Five Scents to Make Your Home Smell Amazing

People spend so much time and money on the look and feel of their houses that they forget one of the most important senses: smell. A good or bad smell can make just as much of an impact on any visitors as a good floor plan, pretty throw pillows or a colour scheme, so it only makes sense to give it the importance it deserves.

So which scents should a scent-conscious home designer opt for to please the noses of the most guests? Here is a list of some of the best fancy fragrances for any odorous architect.

Japanese Incense

Sometimes the classics are the best. As connoisseurs Japan Craft recount, traditional Japanese incense dates back thousands of years in its native land, and it has been used for everything from the meditation of Buddhists to the feasts of peasants.

For many, the fragrant, warm odours of incense will be enough to justify using it in their home, but there are more upsides to Japanese incense than aroma alone. Depending on the kind of wood, Japanese incense has a variety of smells. What they have in common though is a rich warmth with strong woody tones.

Psychology Today has has hailed incense as “the sustenance of happiness and wellbeing” in a post on its many psychological benefits. Science Daily even goes as far as to suggest incense could act as a new form of antidepressant.

With such profound effects on the mood, Japanese incense has to be the fragrance of choice for those who want to create a blanket of nasal comfort for themselves, and for anyone visiting their home.


Vanilla is sometimes used as a synonym for bland or boring, but when it comes to olfactory architecture, it is anything but.

It is actually one of the world’s most popular fragrances, and vanilla brings a welcoming sense of familiarity to your home. It is also said to have other psychological benefits. Studies of humans and animals have shown that vanilla can have a calming effect, vastly reducing the ‘startle reflex’ and lowering stress and anxiety.

You can infuse your home with a vanilla scent by using an air freshener, but some find this method sterile. A better way to create a vanilla aroma is to use a diffuser or a scented candle, which are generally considered more natural ways to scent your home.


The scents of citrus are another favourite fragrance for many. As one smell expert told the Reader’s Digest, citrus is the perfect odour for a kitchen as it masks the smell of cooking. Like vanilla and incense, citrus has been linked to mood, with one study suggesting smelling lemons and similar citrus fruits can relieve the symptoms of depression.

To create a citrus smell you could once again use a scented candle, or you could take a more creative approach and cook up the scent yourself. To do this, simply make a mixture of fruits and herbs (eg. lemon & mint, orange & cinnamon) and put them in a pan of boiling water. Cook them together and store them in a jar and you will have your very own natural citrus fragrance.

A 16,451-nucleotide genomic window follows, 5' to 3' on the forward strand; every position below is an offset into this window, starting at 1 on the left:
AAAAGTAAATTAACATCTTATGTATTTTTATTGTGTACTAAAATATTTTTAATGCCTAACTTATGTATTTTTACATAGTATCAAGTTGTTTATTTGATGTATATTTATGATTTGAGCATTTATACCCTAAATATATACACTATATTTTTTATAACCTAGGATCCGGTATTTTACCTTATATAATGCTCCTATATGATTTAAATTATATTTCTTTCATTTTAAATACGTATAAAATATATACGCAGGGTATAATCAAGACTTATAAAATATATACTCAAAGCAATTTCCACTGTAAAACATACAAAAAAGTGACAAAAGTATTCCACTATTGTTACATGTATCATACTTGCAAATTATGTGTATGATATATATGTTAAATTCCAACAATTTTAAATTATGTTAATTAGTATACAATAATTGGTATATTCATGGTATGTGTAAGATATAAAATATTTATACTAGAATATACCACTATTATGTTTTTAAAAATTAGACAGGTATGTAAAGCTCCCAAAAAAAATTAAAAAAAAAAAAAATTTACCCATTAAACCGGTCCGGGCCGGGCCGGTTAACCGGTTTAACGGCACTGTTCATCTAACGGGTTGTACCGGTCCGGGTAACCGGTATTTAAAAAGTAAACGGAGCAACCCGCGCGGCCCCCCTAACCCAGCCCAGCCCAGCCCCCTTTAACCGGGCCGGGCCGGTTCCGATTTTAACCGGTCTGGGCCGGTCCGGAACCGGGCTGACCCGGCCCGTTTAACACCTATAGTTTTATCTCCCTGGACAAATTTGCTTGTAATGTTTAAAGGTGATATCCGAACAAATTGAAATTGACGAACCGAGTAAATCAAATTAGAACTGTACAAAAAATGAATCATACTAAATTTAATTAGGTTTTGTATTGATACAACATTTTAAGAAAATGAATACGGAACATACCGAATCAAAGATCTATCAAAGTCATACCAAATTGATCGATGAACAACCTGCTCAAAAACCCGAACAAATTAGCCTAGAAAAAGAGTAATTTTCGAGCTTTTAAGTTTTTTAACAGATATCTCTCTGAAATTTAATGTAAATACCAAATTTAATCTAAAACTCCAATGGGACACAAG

Lavender is a popular scent for bedrooms and bathrooms. Described as ‘romantic’ by Reader’s Digest’s smells expert, lavender is said to ‘promote sleep and relaxation’, hence its popularity in the bedroom.

Lavender Fanatic have an article dedicated to helping you bring lavender smell to every room in the house. Methods include spraying lavender mist around the house, using lavender scented pillows at night and investing in dried lavender buds to place in nooks and crannies around a room.


Perhaps a little more unusual, but not less beneficial to the smell of your home, recreating the smell of a local bakery is a brilliant way to bring joy to the noses of visitors. If you don’t want to bake fresh buns every morning there are other ways you can achieve this smell.

This home bakery smell guide from Snap Guide shows you how to make your home smell like a delicious bakery with just cinnamon, vanilla extract and boiling water. The only downside to this fragrance is that it is known to induce hunger.

Charlotte Giver

Charlotte is the founder and editor-in-chief at Your Coffee Break magazine. She studied English Literature at Fairfield University in Connecticut whilst taking evening classes in journalism at MediaBistro in NYC. She then pursued a BA degree in Public Relations at Bournemouth University in the UK. With a background working in the PR industry in Los Angeles, Barcelona and London, Charlotte then moved on to launching Your Coffee Break from the YCB HQ in London’s Covent Garden and has been running the online magazine for the past 10 years. She is a mother, an avid reader, runner and puts a bit too much effort into perfecting her morning brew.